“Every Artist Has Their Own Flair”
An Interview with Guyanese Graphic Designer Seon King
Have you ever wondered what the characteristics of Guyanese design are and how those are connected to the world’s design scene? To learn more about this South American country and its tradition, I asked Guyanese graphic designer and musician Seon King.
Some have very specific ideas what to become when growing up. What about you? Why graphic design?
I always wanted to do something that was computer specialized. PC Repairs & Networking was the path I was on but they weren’t many job openings in this arena. Eventually, I started working at a local newspaper as a graphic/layout designer. I loved it and just continued along this path until I became the owner of my own successful graphics design company to date.
Guyana is not necessarily in the centre of attention when it comes to design. What should we all know about Guyanese design?
Every artist has their own flair when it comes to design. I don’t think Guyanese have a particular style of design per se, but we more or less try to keep up with the trend of the day.
What position do you think Guyanese design holds in the context of South America and in the world?
Unfortunately, Guyana is not known to be highly supportive where the arts are concerned even though it’s very rich in this area. So in terms of holding a place in South America and in the world, we are not really up there collectively.
Guyana is a small country with less than a million people. What do you think the biggest challenges and greatest opportunities designers in the country encounter?
Yes, indeed it is. The biggest challenges for designers are being recognized locally as someone who can contribute greatly to the country, and being fairly compensated and appreciated for high-quality work.
What drives you as a designer?
I really love the arts. I’m really a creative person — being a professional musician as well. But beyond that, it gives me a sense of pleasure when I design and in return I get the opportunity to help companies and businesses creatively cultivate their dreams.
Where do you find inspiration?
When I’m alone and at peace, my creative flow is at its peak. I would also browse Behance to find some inspiration from the many talented designers on there.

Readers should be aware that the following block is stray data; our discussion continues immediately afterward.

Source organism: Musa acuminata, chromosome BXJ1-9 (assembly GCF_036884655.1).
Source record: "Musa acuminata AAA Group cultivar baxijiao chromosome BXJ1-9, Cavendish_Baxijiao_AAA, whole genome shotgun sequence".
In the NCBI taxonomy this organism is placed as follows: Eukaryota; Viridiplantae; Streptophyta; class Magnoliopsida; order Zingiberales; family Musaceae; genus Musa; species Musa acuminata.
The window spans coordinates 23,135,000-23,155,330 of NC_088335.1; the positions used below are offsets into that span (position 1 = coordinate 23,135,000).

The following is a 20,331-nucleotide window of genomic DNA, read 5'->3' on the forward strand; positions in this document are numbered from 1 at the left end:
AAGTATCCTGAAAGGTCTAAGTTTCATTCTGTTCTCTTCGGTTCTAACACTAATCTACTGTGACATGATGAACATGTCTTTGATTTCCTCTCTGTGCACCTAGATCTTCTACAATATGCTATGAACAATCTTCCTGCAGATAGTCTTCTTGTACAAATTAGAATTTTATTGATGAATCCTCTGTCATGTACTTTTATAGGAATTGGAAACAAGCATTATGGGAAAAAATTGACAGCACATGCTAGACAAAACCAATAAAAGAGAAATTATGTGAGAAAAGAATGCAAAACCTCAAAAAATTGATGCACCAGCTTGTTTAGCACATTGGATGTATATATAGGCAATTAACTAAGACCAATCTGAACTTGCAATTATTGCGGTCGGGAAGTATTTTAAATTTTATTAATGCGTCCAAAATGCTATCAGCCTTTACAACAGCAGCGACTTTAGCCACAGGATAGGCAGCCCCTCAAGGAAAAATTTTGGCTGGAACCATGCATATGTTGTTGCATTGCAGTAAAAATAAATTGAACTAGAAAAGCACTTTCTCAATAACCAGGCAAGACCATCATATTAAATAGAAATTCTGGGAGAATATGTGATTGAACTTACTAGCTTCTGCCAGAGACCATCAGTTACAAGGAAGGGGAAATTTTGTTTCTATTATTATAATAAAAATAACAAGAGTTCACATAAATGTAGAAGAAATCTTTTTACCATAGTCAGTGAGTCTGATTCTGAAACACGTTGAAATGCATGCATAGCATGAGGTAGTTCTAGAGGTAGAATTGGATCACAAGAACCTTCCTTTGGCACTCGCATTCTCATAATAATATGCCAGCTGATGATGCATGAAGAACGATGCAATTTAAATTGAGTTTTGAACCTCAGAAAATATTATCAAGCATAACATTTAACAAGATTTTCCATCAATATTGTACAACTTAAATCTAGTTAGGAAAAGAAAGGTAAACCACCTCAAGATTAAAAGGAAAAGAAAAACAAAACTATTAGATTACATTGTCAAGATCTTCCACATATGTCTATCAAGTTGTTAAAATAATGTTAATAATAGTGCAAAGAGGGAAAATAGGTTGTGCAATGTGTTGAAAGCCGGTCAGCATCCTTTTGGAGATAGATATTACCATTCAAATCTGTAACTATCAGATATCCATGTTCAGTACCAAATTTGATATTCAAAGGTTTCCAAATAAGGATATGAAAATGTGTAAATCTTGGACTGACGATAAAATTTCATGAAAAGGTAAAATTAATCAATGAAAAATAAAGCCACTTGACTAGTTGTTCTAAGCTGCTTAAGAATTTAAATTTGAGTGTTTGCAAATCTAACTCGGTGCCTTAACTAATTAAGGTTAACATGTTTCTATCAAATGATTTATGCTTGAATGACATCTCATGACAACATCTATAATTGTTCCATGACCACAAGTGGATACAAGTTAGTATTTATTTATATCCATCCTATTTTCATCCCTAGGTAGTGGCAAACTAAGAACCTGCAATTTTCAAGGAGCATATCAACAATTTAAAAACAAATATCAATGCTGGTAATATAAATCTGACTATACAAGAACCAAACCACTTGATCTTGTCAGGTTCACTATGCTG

What do you do when you’re stuck and can’t move your hands to come up with something?
I would literally move away from my computer and go stretch my legs or get some sleep and wake up with a refreshed mind.
What do you like most: a detailed brief or if the client trusts you enough and let you do whatever you want?
This really depends on the type of client. For new clients, I’d much rather have a detailed brief that would help me to create some sort of idea of what they are looking for. However, for existing clients, I tend to get a feel for what they would like.
You usually include lettering in your work such as in the case of the logo for Whipped and Indulgence Restaurant & Bar. What part of graphic design do you enjoy the most?
Ah, I really love to play around with types and shapes.
Among your projects we can find plenty of logos. What are the characteristics of a well-designed logo?
A well-designed logo is one that is memorable and brandable.
The statement mentioned above applies to the project Crave Restaurant Logo & Branding. Please tell us about the concept and the execution of your ideas.
Oh, yes! One of my favourite projects… I know this client and the type of dishes Crave creates. I thought of a logo simple enough that was memorable and brandable. With that in mind, I wanted it to stand side by side with some of the biggest fast food chains in the world, hence my creative energies lead me to that design.
What are you currently working?
I’m currently working on a few branding items including logos for two Bahamian companies called Star Translation and Trade, Phoenix Supermarket, more items for Crave, a brochure for Mega Pharmaceuticals, a newsletter and a few smaller projects.